GLOSSARY OF FILM TERMS: AS FILM STUDIES.
ACCELERATED MOTION – movement in a shot is represented at greater speed than in reality. This can be achieved by filming at 18 frames per second rather than the standard 24, so that when the film is played back at 24 fps the motion appears faster. This technique was used as early as Chaplin but is today more often associated with the action film. It is the opposite of SLOW MOTION
ACTUAL SOUND – sound arising from within the action itself such as dialogue or other natural sounds. This is also called DIEGETIC SOUND.
BACK LIGHTING – The main source of light is directed towards the camera – thus throwing the subject into silhouette – a technique that was pioneered in early German Expression such as Nosferatu (F.W. Murnau 1922), it has been adopted by a wide variety of other genres, most notably film noir. Welles experimented with this technique in Citizen Kane (1941.)
BACK PROJECTION (rear projection) – projection of film onto a translucent screen to create the impression that the action is taking place somewhere other than a studio. Used to great creative effect by Oliver Stone in Natural Born Killers (1994) to paint a psychological landscape for the protagonists.
BIG CLOSE UP – B.C.U. – more tightly framed than a close up – for example focusing only on the protagonist’s eyes. Used by Sergio Leone to excellent effect in his spaghetti western trilogy.
BRIDGING SHOT – used to cover a jump in time or some other continuity break.
CHEAT SHOT – shot in which part of the action or subject is deliberately excluded. Often used to add mystery, tension, suspense or even shock. In addition it is used to achieve certain effects, such as our hero falling from the top of a very tall building into a safety net (which, obviously, the camera does not reveal.) CGI has made the cheat shot all but redundant for technical purposes.
CLOSE MEDIUM SHOT (C.M.S.) – precisely half way between a close up and a medium shot. Typically we would see the subject from about the knees up.
CLOSE UP (C.U.) – Shot taken with the camera very close to the subject, for example focusing on the hands or the face.
NB – we use the terms BIG CLOSE UP, CLOSE MEDIUM SHOT, CLOSE UP, MEDIUM SHOT and LONG SHOT with Human subjects; with all other subjects we simply use the terms Close Up, Medium Shot and Long shot.
COMMENTATIVE SOUND – added sound which is not actual sound and therefore does not arise from the action, these can be special sound effects, orchestral score, soundtrack or narration. Also called NON-DIEGETIC SOUND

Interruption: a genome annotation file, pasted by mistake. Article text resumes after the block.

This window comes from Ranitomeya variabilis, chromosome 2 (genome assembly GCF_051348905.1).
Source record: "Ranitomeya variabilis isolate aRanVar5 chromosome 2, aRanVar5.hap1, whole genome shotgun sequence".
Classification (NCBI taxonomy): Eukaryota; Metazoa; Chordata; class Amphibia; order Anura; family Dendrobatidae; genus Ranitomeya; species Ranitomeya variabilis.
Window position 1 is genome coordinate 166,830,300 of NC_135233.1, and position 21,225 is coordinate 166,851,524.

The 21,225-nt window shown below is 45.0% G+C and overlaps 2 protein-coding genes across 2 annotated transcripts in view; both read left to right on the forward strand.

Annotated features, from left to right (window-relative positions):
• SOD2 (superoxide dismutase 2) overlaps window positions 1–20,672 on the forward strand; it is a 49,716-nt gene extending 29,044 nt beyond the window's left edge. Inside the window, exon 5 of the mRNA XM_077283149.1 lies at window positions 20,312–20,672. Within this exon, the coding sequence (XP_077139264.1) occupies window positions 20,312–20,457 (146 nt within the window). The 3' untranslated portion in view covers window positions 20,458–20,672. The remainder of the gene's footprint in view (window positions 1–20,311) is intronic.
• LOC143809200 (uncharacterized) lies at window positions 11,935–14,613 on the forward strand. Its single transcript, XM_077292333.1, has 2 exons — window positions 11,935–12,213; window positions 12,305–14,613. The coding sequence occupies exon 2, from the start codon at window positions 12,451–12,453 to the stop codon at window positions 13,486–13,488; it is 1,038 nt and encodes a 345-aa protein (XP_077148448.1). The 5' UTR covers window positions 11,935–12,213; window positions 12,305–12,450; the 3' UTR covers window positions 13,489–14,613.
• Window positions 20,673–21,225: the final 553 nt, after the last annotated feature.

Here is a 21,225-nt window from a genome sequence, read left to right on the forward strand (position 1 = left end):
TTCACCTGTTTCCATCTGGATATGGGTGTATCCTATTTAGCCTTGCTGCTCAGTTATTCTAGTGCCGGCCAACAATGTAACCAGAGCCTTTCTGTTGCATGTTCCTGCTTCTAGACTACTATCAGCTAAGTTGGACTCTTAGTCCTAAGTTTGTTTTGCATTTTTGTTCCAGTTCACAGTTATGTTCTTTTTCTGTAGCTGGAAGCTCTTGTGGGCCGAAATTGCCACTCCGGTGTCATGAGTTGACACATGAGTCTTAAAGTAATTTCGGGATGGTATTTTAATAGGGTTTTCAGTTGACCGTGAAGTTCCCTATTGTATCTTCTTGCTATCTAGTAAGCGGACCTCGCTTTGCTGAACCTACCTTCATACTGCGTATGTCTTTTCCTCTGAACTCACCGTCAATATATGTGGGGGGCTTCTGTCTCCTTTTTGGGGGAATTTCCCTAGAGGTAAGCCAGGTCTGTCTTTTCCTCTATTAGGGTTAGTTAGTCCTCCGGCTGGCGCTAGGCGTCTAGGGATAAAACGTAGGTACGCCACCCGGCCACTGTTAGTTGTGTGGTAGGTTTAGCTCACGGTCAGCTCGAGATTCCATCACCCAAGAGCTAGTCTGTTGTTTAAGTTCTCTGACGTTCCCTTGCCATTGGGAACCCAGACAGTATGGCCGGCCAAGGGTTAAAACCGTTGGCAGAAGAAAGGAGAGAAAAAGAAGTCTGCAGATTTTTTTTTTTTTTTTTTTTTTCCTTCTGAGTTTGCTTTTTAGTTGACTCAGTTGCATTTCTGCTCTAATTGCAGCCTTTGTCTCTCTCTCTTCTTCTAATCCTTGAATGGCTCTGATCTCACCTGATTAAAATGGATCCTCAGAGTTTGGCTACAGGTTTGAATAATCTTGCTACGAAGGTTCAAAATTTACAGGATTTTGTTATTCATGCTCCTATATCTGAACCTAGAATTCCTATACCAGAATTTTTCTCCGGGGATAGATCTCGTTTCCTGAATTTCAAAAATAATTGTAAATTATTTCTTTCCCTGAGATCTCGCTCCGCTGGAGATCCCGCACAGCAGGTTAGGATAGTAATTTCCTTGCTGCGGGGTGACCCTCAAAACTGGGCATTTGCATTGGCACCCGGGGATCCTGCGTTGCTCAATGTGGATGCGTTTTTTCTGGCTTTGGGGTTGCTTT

CRANE SHOT – allows smooth camera movement and high angle shots by fixing the camera to a specially constructed crane. Often used for establishing shots.
DEPTH OF FIELD – Distance between the nearest and the furthest points of focus in a shot. Emphasis can be added by playing with the depth of field, for example the shot of the hat blowing away in the Coen brother’s Miller’s Crossing (1990) using a technique known as FOCUS PULL.
DISSOLVE/CROSS DISSOLVE – transition between shots using fade out and fade in of equal length superimposed upon one another. Think of the candle in Once Upon A Time in America (1984) which dissolves into a street light. The magic of cinema transports us from one time and place to another with a single dissolve.
DOLLY/DOLLY SHOT – a rail like piece of equipment on which the camera can be wheeled about
ESTABLISHING SHOT – a shot (usually a long shot) used near the beginning of a scene to introduce objects subjects settings and interrelationships. Often used to disruptive effect in order to play with audience expectations and hypotheses.
FADE-IN –self explanatory, but note that it applies to sound as well as visuals.
FADE-OUT – the opposite of FADE-IN
FLASHBACK – sequence in a film which denotes an earlier time frame, often somewhere before the film has ‘begun’ – often used to disrupt linear editing and mix parallel narratives – e.g. Pulp Fiction (1994) or Once Upon A Time In America, (1984) Source Code (Duncan Jones, 2011) ingeniously premises the whole narrative on flashbacks.
FREEZE FRAME – At a chosen point in a scene a particular frame is repeatedly printed to last for a few seconds (or more) to give emphasis. Scorsese uses freeze-frames to brilliant effect in Goodfellas (1990.)
FULL SHOT – the subject or the object is the only thing present in the frame. Used to deliver significance or emphasis.
JUMP-CUT – Separate intervals of time stitched together in a one frame jump. Stanley Kubrick 2001: A Space Odyssey (1968) from the dawn of man to the stars in a single jump cut. Genius. Also used by Jean Luc Godard in his celluloid masterpiece A Bout De Souffle and homaged by Scorsese in the “Last Day as a Wiseguy” sequence in Goodfellas (1990.)
HIGH KEY LIGHTING / LOW KEY LIGHTING – creates mood through the lighting.
LONG SHOT – a shot in which the whole of the subject is visible.
MEDIUM SHOT – closer the subject than a long shot, such that the subject appears half framed.
MONTAGE – a technique variously ascribed to D.W. Griffith and Sergei Eisenstein in which two separate pieces of action occurring simultaneously are edited together. Broken Blossoms, (1922) Strike! (1924), Apocalypse Now (1979) and The Godfather (1972) use montage to excellent effect.
PAN – rotating the camera on its vertical axis to follow the action or to focus on something away from the action.
SLOW-MOTION – means by which movement in a shot is represented as taking place more slowly than it did.
TRACKING SHOT – shot taken with a tracking camera – similar to a dolly, but with no weaving
NB. This glossary of terms is highly selective and designed only as an introduction to film terms.